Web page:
We are no strangers to the infamous ‘long-haul COVID’. For many, it seems that one of the most stubborn symptoms to kick is a mental fogginess that continues day after day. Like other long-haul symptoms, it is not entirely clear as to why this happens. Inflammation is a large component of COVID, and by managing this, we might see an improvement in not only brain fog but symptoms overall. Herbs that reduce inflammation and bring circulation to the brain are what we are interested in. This leads us to one of our favorite topics– nootropics and herbs for brain health! 

Are pharmaceutical ‘smart drugs’ true ‘nootropics’? 

Popular medications to improve mental performance and concentration include stimulants like Adderall. These do offer increased focus but are often associated with side effects, bringing them further away from the definition of a true nootropic. Common side effects many people suffer from include irritability, insomnia, heart palpitations and anorexia. If you would like more information on herbal alternatives to these medications check out our blog post ‘Herbs for ADHD’. 

How Nootropics Work: 

Nootropics are essentially ‘cerebral stimulants’(8). They appear to boost blood flow to the brain while providing antioxidant and anti-inflammatory benefits to the brain’s cellular pathways.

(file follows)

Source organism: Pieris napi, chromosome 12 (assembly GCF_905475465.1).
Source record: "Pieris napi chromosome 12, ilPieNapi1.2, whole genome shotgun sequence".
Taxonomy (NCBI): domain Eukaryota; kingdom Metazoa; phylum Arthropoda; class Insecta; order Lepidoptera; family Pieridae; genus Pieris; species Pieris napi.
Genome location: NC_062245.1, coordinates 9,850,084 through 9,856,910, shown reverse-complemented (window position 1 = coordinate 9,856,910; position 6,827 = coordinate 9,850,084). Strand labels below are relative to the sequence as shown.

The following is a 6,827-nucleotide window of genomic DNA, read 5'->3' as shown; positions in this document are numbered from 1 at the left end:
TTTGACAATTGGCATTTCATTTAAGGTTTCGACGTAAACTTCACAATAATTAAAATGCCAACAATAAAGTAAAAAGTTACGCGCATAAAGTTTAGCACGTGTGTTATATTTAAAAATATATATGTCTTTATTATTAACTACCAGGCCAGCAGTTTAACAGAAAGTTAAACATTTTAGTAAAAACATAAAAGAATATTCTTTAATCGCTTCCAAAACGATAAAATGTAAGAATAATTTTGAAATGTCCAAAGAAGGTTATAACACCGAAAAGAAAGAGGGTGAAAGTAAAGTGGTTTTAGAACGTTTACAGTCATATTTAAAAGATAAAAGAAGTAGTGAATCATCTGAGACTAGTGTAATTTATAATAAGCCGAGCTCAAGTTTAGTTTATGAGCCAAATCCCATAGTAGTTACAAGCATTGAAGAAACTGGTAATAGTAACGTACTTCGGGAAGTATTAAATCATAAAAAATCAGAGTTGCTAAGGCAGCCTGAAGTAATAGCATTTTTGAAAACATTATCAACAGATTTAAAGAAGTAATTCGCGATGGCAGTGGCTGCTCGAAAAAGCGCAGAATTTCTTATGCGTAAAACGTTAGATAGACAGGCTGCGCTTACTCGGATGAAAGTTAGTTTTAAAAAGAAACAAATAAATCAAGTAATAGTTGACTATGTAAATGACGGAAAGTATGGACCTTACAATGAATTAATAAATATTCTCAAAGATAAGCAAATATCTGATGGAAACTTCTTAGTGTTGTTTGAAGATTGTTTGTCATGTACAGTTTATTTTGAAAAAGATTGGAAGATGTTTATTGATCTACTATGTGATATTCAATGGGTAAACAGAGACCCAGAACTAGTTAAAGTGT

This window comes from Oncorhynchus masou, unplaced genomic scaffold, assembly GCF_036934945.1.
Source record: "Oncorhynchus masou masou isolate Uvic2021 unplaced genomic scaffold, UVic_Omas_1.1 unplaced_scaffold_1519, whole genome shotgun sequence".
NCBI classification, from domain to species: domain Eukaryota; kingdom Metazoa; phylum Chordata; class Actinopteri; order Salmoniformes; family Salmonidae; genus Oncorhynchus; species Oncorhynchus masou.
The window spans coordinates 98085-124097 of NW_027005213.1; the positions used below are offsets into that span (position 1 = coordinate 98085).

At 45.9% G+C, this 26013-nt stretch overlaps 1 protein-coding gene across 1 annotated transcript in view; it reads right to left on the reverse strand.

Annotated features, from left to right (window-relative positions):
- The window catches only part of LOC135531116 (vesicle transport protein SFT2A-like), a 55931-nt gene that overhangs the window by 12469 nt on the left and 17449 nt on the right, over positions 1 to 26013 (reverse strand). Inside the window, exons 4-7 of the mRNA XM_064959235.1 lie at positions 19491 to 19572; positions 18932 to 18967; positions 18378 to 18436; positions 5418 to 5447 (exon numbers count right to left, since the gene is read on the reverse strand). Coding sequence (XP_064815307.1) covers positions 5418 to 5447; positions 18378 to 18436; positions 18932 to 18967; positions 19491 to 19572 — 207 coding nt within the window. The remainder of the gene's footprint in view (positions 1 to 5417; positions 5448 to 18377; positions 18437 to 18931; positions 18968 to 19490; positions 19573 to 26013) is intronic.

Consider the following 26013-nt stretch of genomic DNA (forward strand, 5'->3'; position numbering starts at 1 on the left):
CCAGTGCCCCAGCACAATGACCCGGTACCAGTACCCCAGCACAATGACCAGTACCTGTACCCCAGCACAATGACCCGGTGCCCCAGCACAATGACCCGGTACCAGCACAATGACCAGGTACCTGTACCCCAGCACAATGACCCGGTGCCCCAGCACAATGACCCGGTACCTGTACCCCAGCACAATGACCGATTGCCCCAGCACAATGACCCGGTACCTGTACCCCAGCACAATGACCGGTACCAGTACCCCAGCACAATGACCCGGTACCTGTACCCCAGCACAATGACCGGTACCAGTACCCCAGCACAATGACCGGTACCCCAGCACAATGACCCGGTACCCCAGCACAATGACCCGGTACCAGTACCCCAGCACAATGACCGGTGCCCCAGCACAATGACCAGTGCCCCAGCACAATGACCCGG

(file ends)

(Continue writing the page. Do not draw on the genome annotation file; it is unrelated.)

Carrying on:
A few Examples of Nootropic herbs and supplements 

Gotu Kola (Centella asiatica) - An excellent anti-inflammatory and ‘cooling’ herb which Ayurvedic literature documents extensively. It contains triterpenes that appear to have strong protective and restorative effects on the brain’s pathways (6). 

Bacopa (Bacopa monerii) - Another well-known Ayurvedic herb for boosting cognitive function. It’s shown to act by increasing GABAergic neurons. GABA is a very calming and anxiolytic chemical-- Bacopa would therefore be helpful for anyone whose brain fog is tied to emotional tension. (3) (4) (5) 

Ginkgo (Ginkgo biloba) and Rosemary (Rosmarinus officinalis) - Both are strong circulatory stimulants with a long history of traditional use. It is common to pair either with another nootropic (like Gotu Kola and/or Bacopa, above) to achieve a synergistic effect. Both play a significant role in improving memory. 

Ashwagandha (Withania somnifera) and Rhodiola (Rhodiola rosea) - Both are neuroprotective ‘adaptogens’. They are shown to positively support the body’s hypothalamic–pituitary–adrenal axis, helping the body maintain a healthy stress-response (11). Building resilience to stress is key for improving mental performance. Both are found in Pure Encapsulations’ Cortisol Calm and our Remedy Adrenal Rx formula. 

Lion’s Mane (Hericium erinaceus) - This mushroom contains carbohydrates that appear to play a role in protecting brain cells and reducing neurodegenerative cell-death. A study from Japan suggested that Lion’s Mane is effective at reducing mild cognitive impairment in the elderly (12).